Home Education: Constructions of Choice


Ruth MORTON


Abstract

Families who choose to home educate generally do so due to dissatisfaction with schoolbased education. Common perceptions of home educators oscillate between images of the 'tree-hugging hippy' and the 'religious fanatic'. Whilst attempting to go beyond such stereotypical dichotomies, this paper will examine  three very different groupings of home educators and their varying constructions of childhood and the social world, demonstrating the spectrum between home education as an expression of human rights and of fundamentalism. The first grouping construct home education as a 'natural' choice, often presented in political opposition to existing social structures. For the second grouping home education is predominantly a 'social' choice relating to the conscious transmission of various forms of capital. Finally there are 'last resort' home educators for whom home education is not perceived as a choice. Based on qualitative research, this paper will argue that, even where home education is constructed as natural, the social aspects and impacts of home education choices cannot be ignored.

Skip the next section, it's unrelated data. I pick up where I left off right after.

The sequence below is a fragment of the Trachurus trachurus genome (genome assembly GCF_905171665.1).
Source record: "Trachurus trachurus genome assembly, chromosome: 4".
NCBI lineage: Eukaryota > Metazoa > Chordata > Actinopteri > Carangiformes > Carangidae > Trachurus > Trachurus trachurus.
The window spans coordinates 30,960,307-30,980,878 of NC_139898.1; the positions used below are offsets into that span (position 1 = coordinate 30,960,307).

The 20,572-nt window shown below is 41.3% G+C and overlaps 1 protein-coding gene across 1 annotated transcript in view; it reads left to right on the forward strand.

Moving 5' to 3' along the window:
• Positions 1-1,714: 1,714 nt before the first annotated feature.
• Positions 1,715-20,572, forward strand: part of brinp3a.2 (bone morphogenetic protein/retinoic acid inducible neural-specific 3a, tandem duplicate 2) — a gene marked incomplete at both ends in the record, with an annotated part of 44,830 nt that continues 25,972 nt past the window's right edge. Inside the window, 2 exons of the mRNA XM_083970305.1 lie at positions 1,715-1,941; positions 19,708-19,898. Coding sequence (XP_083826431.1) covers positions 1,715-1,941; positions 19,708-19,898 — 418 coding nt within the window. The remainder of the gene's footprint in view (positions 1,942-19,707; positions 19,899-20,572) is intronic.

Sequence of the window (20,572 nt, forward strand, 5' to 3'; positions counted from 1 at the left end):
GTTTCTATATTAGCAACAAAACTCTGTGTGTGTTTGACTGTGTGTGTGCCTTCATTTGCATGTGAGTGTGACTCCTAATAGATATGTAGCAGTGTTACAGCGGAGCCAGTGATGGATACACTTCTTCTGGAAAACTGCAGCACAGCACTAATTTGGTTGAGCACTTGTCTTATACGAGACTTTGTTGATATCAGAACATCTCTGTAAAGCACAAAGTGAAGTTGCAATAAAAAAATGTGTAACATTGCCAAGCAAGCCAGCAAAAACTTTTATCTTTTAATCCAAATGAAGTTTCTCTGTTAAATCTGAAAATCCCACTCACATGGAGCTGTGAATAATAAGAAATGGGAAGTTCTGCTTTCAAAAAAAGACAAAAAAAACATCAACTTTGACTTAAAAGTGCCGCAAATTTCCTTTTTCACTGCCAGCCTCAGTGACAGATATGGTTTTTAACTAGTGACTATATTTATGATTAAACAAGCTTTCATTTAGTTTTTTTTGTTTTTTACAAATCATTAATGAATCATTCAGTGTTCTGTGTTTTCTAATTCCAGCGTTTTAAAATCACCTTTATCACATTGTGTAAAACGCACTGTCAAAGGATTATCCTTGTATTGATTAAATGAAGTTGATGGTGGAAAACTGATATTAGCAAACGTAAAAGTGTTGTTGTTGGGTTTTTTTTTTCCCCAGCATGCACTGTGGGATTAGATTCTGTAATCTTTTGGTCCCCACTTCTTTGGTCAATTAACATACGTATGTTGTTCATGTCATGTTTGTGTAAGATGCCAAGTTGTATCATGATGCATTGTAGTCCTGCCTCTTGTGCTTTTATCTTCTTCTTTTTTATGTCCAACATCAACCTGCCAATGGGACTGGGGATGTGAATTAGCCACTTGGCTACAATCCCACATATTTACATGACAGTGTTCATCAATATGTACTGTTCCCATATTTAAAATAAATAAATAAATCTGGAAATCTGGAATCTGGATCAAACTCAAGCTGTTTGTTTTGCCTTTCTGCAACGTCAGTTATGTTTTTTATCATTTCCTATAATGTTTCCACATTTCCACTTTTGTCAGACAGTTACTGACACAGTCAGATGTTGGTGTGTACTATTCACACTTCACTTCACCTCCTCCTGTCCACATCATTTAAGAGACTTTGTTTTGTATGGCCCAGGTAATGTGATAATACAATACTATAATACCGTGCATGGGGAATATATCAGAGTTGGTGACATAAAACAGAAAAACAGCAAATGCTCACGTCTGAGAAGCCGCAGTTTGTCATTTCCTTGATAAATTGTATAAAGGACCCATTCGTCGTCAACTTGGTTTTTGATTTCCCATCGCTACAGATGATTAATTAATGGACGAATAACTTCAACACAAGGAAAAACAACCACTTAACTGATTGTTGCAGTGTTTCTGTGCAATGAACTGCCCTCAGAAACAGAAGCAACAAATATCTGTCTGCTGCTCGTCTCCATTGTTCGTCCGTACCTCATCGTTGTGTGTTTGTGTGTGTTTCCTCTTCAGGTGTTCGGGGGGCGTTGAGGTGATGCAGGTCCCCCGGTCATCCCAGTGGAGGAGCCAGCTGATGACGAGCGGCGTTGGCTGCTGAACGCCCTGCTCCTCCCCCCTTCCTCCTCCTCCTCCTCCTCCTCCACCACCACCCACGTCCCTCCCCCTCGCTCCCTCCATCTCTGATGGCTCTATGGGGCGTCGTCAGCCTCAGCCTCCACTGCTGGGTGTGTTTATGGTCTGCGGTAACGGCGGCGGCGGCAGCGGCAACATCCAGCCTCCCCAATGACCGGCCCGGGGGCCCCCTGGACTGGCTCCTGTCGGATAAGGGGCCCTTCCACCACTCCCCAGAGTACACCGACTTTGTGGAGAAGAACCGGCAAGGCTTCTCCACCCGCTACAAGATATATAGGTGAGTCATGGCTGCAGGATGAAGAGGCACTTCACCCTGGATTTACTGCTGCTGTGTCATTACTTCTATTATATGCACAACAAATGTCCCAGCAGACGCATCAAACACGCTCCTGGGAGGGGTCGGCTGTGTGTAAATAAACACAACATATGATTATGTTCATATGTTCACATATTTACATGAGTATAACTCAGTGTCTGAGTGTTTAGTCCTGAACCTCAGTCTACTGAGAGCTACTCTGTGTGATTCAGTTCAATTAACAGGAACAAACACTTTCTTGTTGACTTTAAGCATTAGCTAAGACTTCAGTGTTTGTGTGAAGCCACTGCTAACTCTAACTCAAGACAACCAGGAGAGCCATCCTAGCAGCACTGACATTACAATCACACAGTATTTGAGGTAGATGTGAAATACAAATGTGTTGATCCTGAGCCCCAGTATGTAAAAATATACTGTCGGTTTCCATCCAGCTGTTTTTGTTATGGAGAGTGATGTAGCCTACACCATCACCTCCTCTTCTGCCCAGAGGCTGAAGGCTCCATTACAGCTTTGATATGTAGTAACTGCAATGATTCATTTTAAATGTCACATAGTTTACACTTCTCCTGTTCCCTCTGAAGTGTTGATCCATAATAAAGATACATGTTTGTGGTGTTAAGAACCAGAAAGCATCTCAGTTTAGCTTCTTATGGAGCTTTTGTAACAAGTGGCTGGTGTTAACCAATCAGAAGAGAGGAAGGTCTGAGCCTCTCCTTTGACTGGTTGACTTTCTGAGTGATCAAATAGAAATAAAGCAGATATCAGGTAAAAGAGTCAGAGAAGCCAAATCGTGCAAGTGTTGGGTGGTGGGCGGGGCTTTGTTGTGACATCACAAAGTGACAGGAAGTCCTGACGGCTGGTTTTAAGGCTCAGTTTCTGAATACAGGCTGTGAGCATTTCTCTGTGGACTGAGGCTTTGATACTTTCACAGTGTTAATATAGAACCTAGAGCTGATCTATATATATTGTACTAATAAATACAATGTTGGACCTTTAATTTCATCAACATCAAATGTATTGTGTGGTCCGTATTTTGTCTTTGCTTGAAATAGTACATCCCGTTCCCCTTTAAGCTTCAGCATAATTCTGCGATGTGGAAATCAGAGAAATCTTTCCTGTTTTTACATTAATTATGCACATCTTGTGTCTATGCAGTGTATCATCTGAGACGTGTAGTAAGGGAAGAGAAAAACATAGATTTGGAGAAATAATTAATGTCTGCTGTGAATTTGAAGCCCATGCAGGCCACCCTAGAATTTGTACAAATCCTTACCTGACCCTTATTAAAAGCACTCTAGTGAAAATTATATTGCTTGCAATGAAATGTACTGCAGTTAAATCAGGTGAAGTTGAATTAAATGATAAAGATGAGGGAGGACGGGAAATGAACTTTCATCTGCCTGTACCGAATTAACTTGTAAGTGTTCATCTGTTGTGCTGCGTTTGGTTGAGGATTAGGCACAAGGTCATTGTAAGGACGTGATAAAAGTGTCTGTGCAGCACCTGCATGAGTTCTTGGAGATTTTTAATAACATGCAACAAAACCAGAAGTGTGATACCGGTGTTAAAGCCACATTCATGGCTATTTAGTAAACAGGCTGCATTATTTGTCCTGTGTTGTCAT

Keywords

Educational Choice, Lifestyles, Alternative Education, Home Education, Homeschooling

Paper Details

Paper Details
Topic EU Education Programs
Pages 45 - 56
Issue IEJEE, Volume 3, Issue 1, Special Issue Out of School Education
Date of acceptance 10 January 2010
Read (times) 510
Downloaded (times) 266

Author(s) Details

Ruth MORTON

University of Warwick, United Kingdom


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